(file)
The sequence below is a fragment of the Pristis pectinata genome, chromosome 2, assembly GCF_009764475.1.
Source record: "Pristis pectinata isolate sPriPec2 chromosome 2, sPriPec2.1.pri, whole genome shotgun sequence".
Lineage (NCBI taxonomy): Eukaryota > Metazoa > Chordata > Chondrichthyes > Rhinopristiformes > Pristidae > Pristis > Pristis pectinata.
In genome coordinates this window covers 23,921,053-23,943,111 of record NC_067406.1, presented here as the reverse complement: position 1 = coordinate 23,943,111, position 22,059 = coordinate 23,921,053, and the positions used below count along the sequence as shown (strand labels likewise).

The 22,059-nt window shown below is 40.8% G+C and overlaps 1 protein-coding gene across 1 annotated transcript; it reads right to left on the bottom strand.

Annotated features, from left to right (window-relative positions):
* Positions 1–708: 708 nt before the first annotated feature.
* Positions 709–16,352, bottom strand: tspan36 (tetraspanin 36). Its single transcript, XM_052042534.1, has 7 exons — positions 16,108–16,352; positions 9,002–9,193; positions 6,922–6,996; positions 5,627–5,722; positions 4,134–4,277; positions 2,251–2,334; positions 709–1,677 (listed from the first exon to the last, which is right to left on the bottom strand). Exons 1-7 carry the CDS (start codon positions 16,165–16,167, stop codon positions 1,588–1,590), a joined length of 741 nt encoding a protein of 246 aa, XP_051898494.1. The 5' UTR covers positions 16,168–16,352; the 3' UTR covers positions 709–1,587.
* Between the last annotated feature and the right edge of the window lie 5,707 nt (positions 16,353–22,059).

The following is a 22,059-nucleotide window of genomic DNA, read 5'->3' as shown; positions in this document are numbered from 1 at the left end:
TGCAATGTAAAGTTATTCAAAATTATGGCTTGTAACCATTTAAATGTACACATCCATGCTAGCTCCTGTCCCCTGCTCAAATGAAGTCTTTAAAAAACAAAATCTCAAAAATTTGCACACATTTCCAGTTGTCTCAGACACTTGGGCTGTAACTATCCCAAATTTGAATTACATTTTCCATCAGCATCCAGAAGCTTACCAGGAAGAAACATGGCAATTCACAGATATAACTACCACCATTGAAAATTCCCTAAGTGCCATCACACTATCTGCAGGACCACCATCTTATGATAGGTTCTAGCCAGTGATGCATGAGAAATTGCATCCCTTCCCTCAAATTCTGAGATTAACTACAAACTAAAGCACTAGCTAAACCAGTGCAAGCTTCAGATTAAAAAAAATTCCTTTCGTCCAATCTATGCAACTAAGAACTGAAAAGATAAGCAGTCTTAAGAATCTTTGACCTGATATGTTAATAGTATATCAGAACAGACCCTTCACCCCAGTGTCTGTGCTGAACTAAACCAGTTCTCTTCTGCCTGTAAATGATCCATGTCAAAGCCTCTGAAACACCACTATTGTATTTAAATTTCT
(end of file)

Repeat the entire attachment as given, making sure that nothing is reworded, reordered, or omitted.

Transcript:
The sequence below is a fragment of the Pristis pectinata genome, chromosome 2, assembly GCF_009764475.1.
Source record: "Pristis pectinata isolate sPriPec2 chromosome 2, sPriPec2.1.pri, whole genome shotgun sequence".
Lineage (NCBI taxonomy): Eukaryota > Metazoa > Chordata > Chondrichthyes > Rhinopristiformes > Pristidae > Pristis > Pristis pectinata.
In genome coordinates this window covers 23,921,053-23,943,111 of record NC_067406.1, presented here as the reverse complement: position 1 = coordinate 23,943,111, position 22,059 = coordinate 23,921,053, and the positions used below count along the sequence as shown (strand labels likewise).

The 22,059-nt window shown below is 40.8% G+C and overlaps 1 protein-coding gene across 1 annotated transcript; it reads right to left on the bottom strand.

Annotated features, from left to right (window-relative positions):
* Positions 1–708: 708 nt before the first annotated feature.
* Positions 709–16,352, bottom strand: tspan36 (tetraspanin 36). Its single transcript, XM_052042534.1, has 7 exons — positions 16,108–16,352; positions 9,002–9,193; positions 6,922–6,996; positions 5,627–5,722; positions 4,134–4,277; positions 2,251–2,334; positions 709–1,677 (listed from the first exon to the last, which is right to left on the bottom strand). Exons 1-7 carry the CDS (start codon positions 16,165–16,167, stop codon positions 1,588–1,590), a joined length of 741 nt encoding a protein of 246 aa, XP_051898494.1. The 5' UTR covers positions 16,168–16,352; the 3' UTR covers positions 709–1,587.
* Between the last annotated feature and the right edge of the window lie 5,707 nt (positions 16,353–22,059).

The following is a 22,059-nucleotide window of genomic DNA, read 5'->3' as shown; positions in this document are numbered from 1 at the left end:
TGCAATGTAAAGTTATTCAAAATTATGGCTTGTAACCATTTAAATGTACACATCCATGCTAGCTCCTGTCCCCTGCTCAAATGAAGTCTTTAAAAAACAAAATCTCAAAAATTTGCACACATTTCCAGTTGTCTCAGACACTTGGGCTGTAACTATCCCAAATTTGAATTACATTTTCCATCAGCATCCAGAAGCTTACCAGGAAGAAACATGGCAATTCACAGATATAACTACCACCATTGAAAATTCCCTAAGTGCCATCACACTATCTGCAGGACCACCATCTTATGATAGGTTCTAGCCAGTGATGCATGAGAAATTGCATCCCTTCCCTCAAATTCTGAGATTAACTACAAACTAAAGCACTAGCTAAACCAGTGCAAGCTTCAGATTAAAAAAAATTCCTTTCGTCCAATCTATGCAACTAAGAACTGAAAAGATAAGCAGTCTTAAGAATCTTTGACCTGATATGTTAATAGTATATCAGAACAGACCCTTCACCCCAGTGTCTGTGCTGAACTAAACCAGTTCTCTTCTGCCTGTAAATGATCCATGTCAAAGCCTCTGAAACACCACTATTGTATTTAAATTTCT